In 2022, no- and low-alcohol sales across ten key markets totalled over US$11bn, with no-alcohol products accounting for 70 per cent of this figure. By 2026, the value of the no/low-alcohol category across key markets is set to grow by more than a third, driven largely by no-alcohol products.
Product innovation is increasingly focusing on meeting the needs of consumers who choose to avoid alcohol on certain occasions – also known as Substituters. 41% of no/low consumers fall into this category, the largest group within the no/low space. Abstainers from alcohol are increasing across markets, particularly in younger adult generations. This pattern is driving no- over low-alcohol growth. Pair this with the rise of functionality, much of which is restricted to no-alcohol by regulations, and the result is a strong performance from no-alcohol overall.
IWSR analyses the NPD driving this market:
No-alcohol brand extensions provide familiarity and reassurance
78% of no/low consumers also drink alcohol, and this underpins why much of the new product development in the segment comes from brand extensions on existing high profile alcohol brands. Drinkers seeking a no- or low-alcohol alternative can stay within their favourite umbrella brands, diluting any perceived risk of entering the no- and low-alcohol space.
In the beer sector, the major global brewers have harnessed their flagship brands to build their no-alcohol volumes, but we are increasingly seeing more specialist, as well as more localised, brands adding no-alcohol alternatives. Heineken for instance added Desperados Virgin Mojito 0.0%, Lagunitas Hoppy Refresher sparkling water and Cruzcampo Gran Reserva 0.0 to their no-alcohol portfolio in 2022, while also introducing a 0.0 variant to its Mexican Tecate brand.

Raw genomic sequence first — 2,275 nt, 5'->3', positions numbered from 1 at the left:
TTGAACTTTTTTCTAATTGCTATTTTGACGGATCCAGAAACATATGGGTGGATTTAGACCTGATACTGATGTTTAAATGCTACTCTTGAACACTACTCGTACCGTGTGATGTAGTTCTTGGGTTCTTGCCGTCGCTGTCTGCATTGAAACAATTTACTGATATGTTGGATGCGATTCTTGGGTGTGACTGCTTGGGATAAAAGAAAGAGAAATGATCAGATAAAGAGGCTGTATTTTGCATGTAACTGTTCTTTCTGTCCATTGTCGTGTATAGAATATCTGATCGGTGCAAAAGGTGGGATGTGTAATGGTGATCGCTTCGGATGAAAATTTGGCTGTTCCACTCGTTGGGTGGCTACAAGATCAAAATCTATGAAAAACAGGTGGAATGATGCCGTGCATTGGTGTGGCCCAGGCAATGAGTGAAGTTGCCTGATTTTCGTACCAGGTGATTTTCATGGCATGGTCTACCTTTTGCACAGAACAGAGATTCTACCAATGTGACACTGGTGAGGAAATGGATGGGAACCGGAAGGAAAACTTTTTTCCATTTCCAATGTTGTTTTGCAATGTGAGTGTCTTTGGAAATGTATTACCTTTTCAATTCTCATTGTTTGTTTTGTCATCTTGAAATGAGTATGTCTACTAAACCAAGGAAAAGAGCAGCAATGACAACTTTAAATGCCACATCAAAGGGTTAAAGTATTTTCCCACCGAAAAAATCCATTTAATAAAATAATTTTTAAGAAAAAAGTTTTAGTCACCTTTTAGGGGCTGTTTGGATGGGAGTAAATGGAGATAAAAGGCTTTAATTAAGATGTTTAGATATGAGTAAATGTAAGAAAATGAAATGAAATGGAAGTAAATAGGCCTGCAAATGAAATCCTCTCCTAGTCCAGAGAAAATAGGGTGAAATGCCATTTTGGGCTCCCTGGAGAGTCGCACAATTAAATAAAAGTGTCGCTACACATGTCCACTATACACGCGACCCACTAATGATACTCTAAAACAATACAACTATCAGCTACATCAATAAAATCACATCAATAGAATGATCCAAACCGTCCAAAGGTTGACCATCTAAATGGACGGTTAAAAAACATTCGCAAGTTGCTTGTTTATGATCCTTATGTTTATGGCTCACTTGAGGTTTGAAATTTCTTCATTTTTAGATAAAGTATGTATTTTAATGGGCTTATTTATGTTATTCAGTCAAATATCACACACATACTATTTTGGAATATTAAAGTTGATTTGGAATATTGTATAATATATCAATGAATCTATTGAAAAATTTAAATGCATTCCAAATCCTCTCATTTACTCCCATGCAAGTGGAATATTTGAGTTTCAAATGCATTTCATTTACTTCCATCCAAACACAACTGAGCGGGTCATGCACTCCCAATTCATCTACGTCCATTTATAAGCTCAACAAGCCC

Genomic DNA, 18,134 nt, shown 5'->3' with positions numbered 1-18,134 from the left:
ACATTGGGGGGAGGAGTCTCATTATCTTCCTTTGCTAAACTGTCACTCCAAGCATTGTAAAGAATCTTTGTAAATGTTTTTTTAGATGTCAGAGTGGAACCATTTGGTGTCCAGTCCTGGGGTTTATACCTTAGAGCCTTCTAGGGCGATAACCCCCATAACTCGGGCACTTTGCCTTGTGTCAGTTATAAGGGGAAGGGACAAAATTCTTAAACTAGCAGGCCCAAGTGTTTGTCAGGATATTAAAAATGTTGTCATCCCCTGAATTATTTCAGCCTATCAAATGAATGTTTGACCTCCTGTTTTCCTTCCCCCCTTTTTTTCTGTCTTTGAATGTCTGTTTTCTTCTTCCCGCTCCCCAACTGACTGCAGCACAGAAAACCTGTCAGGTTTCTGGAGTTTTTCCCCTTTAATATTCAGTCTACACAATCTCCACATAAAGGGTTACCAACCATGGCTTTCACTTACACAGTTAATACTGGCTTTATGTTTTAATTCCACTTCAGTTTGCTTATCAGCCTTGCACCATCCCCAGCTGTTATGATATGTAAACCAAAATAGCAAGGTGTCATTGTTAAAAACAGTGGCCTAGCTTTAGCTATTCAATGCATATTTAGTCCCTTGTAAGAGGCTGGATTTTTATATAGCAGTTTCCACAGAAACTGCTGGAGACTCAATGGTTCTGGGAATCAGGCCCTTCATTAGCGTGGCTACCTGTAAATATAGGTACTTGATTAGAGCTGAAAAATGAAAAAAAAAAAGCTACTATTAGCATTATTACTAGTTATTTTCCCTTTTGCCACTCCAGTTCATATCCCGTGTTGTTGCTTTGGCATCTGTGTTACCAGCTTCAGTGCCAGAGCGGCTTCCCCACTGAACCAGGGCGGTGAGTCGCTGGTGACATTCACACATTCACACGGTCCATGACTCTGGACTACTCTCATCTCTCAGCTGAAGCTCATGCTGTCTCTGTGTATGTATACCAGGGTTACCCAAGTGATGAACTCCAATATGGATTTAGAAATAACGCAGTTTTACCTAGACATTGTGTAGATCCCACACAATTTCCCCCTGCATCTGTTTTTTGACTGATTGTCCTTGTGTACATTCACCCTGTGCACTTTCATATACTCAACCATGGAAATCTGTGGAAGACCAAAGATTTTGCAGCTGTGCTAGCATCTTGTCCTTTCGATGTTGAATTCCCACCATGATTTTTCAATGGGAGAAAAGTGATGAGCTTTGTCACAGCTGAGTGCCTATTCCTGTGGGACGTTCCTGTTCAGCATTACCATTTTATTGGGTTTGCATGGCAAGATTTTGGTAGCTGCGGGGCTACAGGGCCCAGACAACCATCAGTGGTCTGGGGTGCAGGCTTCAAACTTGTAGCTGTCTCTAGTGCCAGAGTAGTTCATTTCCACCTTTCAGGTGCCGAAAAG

Australia, which is at the forefront of much of the development in no-alcohol wine technology, has seen many of their well-known wine export brands utilised as a vehicle for entering the no-alcohol segment. Examples would include Mcguigan Zero, Lindeman’s Alcohol Free, Jacobs Creek Unvined, and Hardy’s Zero.
The no-alcohol spirits category is still in its infancy and is driven by a number of new-to-market, dedicated no-alcohol brands. However, launches from bigger players are being rolled out more widely, such as Diageo’s rollout of Gordons 0.0% and Tanqueray 0.0% into new markets. If the momentum is maintained in no-alcohol spirits, we expect to see more of the established spirits brands offer a no-alcohol alternative.